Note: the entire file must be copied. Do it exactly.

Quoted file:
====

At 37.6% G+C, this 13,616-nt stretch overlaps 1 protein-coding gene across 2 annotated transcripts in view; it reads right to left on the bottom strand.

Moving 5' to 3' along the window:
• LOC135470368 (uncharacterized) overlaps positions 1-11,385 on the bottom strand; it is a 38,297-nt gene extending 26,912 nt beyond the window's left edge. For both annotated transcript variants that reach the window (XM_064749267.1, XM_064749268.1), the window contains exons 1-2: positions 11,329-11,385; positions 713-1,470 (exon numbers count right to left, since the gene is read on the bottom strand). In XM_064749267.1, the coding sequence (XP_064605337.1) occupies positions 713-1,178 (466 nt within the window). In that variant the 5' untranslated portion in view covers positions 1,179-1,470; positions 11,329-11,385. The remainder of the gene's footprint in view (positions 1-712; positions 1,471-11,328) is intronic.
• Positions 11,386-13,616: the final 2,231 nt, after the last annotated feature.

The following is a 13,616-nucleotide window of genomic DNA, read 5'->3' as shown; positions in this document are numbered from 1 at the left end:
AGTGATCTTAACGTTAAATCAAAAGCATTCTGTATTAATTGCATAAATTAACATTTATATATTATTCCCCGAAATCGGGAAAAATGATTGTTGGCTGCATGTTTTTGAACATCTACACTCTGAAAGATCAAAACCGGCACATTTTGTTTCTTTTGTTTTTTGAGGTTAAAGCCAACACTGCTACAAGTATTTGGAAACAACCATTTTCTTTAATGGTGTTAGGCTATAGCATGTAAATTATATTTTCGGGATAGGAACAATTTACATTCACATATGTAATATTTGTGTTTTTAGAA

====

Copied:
At 37.6% G+C, this 13,616-nt stretch overlaps 1 protein-coding gene across 2 annotated transcripts in view; it reads right to left on the bottom strand.

Moving 5' to 3' along the window:
• LOC135470368 (uncharacterized) overlaps positions 1-11,385 on the bottom strand; it is a 38,297-nt gene extending 26,912 nt beyond the window's left edge. For both annotated transcript variants that reach the window (XM_064749267.1, XM_064749268.1), the window contains exons 1-2: positions 11,329-11,385; positions 713-1,470 (exon numbers count right to left, since the gene is read on the bottom strand). In XM_064749267.1, the coding sequence (XP_064605337.1) occupies positions 713-1,178 (466 nt within the window). In that variant the 5' untranslated portion in view covers positions 1,179-1,470; positions 11,329-11,385. The remainder of the gene's footprint in view (positions 1-712; positions 1,471-11,328) is intronic.
• Positions 11,386-13,616: the final 2,231 nt, after the last annotated feature.

The following is a 13,616-nucleotide window of genomic DNA, read 5'->3' as shown; positions in this document are numbered from 1 at the left end:
AGTGATCTTAACGTTAAATCAAAAGCATTCTGTATTAATTGCATAAATTAACATTTATATATTATTCCCCGAAATCGGGAAAAATGATTGTTGGCTGCATGTTTTTGAACATCTACACTCTGAAAGATCAAAACCGGCACATTTTGTTTCTTTTGTTTTTTGAGGTTAAAGCCAACACTGCTACAAGTATTTGGAAACAACCATTTTCTTTAATGGTGTTAGGCTATAGCATGTAAATTATATTTTCGGGATAGGAACAATTTACATTCACATATGTAATATTTGTGTTTTTAGAA